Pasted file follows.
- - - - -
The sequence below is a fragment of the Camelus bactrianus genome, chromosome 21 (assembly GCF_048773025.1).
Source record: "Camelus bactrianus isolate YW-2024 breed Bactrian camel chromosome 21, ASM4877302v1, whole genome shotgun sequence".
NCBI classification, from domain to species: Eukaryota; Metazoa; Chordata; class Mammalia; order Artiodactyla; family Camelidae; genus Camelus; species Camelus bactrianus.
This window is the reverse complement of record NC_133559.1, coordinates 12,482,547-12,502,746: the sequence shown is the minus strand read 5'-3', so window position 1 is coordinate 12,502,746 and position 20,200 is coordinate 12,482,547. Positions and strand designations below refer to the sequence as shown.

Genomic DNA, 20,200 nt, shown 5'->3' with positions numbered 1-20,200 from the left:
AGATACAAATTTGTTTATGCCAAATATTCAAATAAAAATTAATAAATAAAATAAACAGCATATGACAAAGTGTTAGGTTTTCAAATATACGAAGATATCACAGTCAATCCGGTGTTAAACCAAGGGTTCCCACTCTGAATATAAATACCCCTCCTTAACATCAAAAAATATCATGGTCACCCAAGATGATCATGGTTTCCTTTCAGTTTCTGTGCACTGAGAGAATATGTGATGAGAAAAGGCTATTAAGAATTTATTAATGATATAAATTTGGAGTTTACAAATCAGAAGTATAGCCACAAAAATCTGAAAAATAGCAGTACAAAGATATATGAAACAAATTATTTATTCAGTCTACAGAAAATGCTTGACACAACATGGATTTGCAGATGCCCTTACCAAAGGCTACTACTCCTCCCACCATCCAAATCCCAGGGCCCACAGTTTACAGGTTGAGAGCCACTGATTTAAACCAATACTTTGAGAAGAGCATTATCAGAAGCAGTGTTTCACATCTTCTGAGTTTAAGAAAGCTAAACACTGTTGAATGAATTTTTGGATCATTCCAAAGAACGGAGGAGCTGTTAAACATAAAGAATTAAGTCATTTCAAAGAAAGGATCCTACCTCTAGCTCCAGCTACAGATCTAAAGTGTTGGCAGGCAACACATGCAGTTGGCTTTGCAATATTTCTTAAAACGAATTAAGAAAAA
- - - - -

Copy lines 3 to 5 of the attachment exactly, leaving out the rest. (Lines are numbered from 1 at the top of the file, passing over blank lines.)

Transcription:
NCBI classification, from domain to species: Eukaryota; Metazoa; Chordata; class Mammalia; order Artiodactyla; family Camelidae; genus Camelus; species Camelus bactrianus.
This window is the reverse complement of record NC_133559.1, coordinates 12,482,547-12,502,746: the sequence shown is the minus strand read 5'-3', so window position 1 is coordinate 12,502,746 and position 20,200 is coordinate 12,482,547. Positions and strand designations below refer to the sequence as shown.

Genomic DNA, 20,200 nt, shown 5'->3' with positions numbered 1-20,200 from the left: